As part of Liberty, artist Nwando Ebizie will present Distorted Constellations at Waltham Forest Community Hub, an Afrofuturist augmented reality that uses sound, projections and holograms to immerse the audience in the imagined landscape of Nwanodo's brain.
Ahead of the festival's opening, we spoke to Nwando about what people can expect from the installation, and how it reflects her version of reality.
Tell us about your work as an artist?
I am a self-educated multidisciplinary artist and curator driven to create utopian visions of Afrofuturist alternative realities. I have created and co-created immersive operas, gig theatre and multidisciplinary festivals in the UK and around the world.
I make Alternate Realities. In a creative sense, that means creating ritual performance spaces and immersive installations. In a real-world sense, that means posing alternative versions of what our reality could look like. This is reflected in artwork which bleeds beyond the performance space or gallery. I am struck by the idea that there is no difference between the performance space and the real world. Instead, the performance space is a testbed or playground which enables us to work out what the world could be if we only let go of false binaries such as normal vs other. If we let go of the assumption that the status quo is the only way.
At the moment, as well as Liberty, I’m working on the sound design for the new play Midnight Movie at the Royal Court, and an immersive multisensory opera called Hildegard: Visions with sensory makers Bittersuite.
What has inspired Distorted Constellations?
About five years ago I realised that I experience a different reality to most other people. One particular night, driving through London, I mentioned to my parents that it looked kind of hazy outside. They were worried that I had cataracts and insisted I go to an optomoterist. The optometrist found that my vision was fine, but couldn’t explain the symptoms I described to her (seeing millions of fizzy dots, seeing auras) and suggested I take some eyedrops. (Nothing wrong with eyedrops - I still take them!)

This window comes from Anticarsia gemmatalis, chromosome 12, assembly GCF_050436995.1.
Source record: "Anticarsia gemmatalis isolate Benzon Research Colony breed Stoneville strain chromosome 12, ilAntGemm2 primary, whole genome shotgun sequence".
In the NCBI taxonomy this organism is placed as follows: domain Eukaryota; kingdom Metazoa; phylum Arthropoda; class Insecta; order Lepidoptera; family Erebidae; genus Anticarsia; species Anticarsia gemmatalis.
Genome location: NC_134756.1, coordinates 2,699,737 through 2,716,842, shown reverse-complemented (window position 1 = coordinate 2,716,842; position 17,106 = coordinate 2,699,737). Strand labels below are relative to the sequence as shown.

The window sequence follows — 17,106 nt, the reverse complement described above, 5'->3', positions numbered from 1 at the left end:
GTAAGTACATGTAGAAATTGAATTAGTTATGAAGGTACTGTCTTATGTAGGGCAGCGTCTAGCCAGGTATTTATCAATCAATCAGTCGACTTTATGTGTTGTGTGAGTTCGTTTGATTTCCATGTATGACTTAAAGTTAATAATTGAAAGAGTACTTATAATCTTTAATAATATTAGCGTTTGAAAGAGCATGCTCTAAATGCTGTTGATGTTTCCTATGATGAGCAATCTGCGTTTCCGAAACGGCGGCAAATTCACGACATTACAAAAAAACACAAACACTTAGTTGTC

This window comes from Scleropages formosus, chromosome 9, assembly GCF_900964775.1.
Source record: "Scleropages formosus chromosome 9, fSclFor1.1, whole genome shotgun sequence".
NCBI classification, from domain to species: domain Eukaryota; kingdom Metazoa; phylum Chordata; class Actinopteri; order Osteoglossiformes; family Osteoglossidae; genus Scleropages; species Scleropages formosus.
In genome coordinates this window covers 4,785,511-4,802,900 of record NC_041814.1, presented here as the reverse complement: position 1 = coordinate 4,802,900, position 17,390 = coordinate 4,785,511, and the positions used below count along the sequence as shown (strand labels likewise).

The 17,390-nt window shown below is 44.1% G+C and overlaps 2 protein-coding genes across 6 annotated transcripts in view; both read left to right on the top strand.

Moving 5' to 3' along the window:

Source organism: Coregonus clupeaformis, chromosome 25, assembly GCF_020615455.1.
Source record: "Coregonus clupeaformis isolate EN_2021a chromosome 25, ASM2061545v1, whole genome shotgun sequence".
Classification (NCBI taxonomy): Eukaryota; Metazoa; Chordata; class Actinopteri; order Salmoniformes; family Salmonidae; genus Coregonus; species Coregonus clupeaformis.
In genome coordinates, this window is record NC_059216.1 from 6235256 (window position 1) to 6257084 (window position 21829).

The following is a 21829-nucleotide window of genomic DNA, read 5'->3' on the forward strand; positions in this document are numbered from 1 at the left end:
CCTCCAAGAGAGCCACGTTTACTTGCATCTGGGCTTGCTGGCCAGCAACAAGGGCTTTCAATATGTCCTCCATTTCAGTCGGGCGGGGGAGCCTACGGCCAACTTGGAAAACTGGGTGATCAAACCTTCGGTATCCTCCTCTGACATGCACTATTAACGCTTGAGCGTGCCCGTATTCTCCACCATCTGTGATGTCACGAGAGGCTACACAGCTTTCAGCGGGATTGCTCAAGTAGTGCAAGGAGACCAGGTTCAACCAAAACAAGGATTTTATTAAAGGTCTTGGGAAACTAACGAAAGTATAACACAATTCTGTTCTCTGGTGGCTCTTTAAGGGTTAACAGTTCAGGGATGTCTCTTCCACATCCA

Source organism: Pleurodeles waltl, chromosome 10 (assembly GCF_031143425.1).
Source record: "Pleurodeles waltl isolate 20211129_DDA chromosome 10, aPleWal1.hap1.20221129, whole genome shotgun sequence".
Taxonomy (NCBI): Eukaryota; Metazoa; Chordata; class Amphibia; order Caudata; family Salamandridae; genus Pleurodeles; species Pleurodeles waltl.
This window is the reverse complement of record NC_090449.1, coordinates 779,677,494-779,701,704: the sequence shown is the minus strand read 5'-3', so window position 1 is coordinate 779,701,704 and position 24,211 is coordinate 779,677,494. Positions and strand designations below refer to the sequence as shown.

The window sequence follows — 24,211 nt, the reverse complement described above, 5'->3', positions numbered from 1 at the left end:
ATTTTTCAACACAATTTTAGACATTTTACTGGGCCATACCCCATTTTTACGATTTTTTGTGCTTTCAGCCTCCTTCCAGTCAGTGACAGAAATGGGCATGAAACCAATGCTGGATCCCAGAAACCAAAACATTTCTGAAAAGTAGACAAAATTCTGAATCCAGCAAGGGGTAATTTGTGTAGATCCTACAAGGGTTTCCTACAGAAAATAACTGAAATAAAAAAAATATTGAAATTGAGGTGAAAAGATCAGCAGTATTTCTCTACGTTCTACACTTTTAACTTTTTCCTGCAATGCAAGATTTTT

I began to search the internet for descriptions of what I experienced. Eventually I found a word – Palinopsia – Latin, literally to ‘see again’ – a rare neurological condition which manifests as a visual disturbance defined as the recurrence of a visual image after the stimulus has been removed.
And what do I see? I see a world full to the brim of glowing lines and shapes, whizzing, fizzing dots and auras of people, trees, stars crossing and filling the vista. When I climb the hills around my familial home they grow more intense and kaleidescopic, amassing into recognisable, pulsating, geometric shapes. On a clear day, looking at the sky, it seems full of trillions of fizzy dots, like a bluish, translucent TV static, like Seurat had painted the world just for me. When it all gets too much it coalesces on me, light becoming sound, sound becoming indistinguishable from an inner buzzing pressure and all I can do is lie down in a darkened room, trying not to move, not to think.
This was 2014. The same year that unbeknownst to me, a group of neuroscientists defined a new condition as: ‘Visual Snow’. In the peer reviewed paper Schankin et al 2014, it was summarised as “an almost completely ignored problem” and a whole heap of symptoms (16 and growing) visual, aural, psychological found a new home in a new condition. A condition that thousands of us organise our realities around. So, I wanted to create an experience that could open people up to this truth.
What can visitors expect from the exhibition?
Arriving, you will be greeted by accessibility artists, who will ask about your needs. There will be a small collection of books and texts I have gathered linked to research about the exhibition to peruse. Light refreshments to buy, with proceeds going towards the community centre.
It is recommended that you take a moment in our Antechamber, maybe talk to our onsite researcher about your understanding of perception, before crossing the threshold and diving into the installation.
There you will find a labyrinth made of layers of light and sound, both of which might be overwhelming for some. You are welcome to sit on the benches or lie down on the floor. There is a 360 electronic soundscape, as well as immersive projection. The installation runs on a loop for 20 minutes. You are recommended to stay for the duration, but feel free to stay as long as you wish. When you have had enough, you should go back into the antechamber to decompress, talk to the researcher or the accessibility artists before making your way back into the world.
What other performances of yours can people look forward to as part of Liberty?
On the final night I’ll be hosting a Closing Ceremony. This will be an experimental salon featuring ASMR style relaxed performance, conversations with neuroscientist Prof Sophie Scott and ambient myth/science storytelling and DJing from journalist Joe Muggs. It will be a celebration of innovative accessibility and creative neurodivergence.
Where can people find out more about your work?
Check out the video below of Distorted Constellations at the Brighton Festival.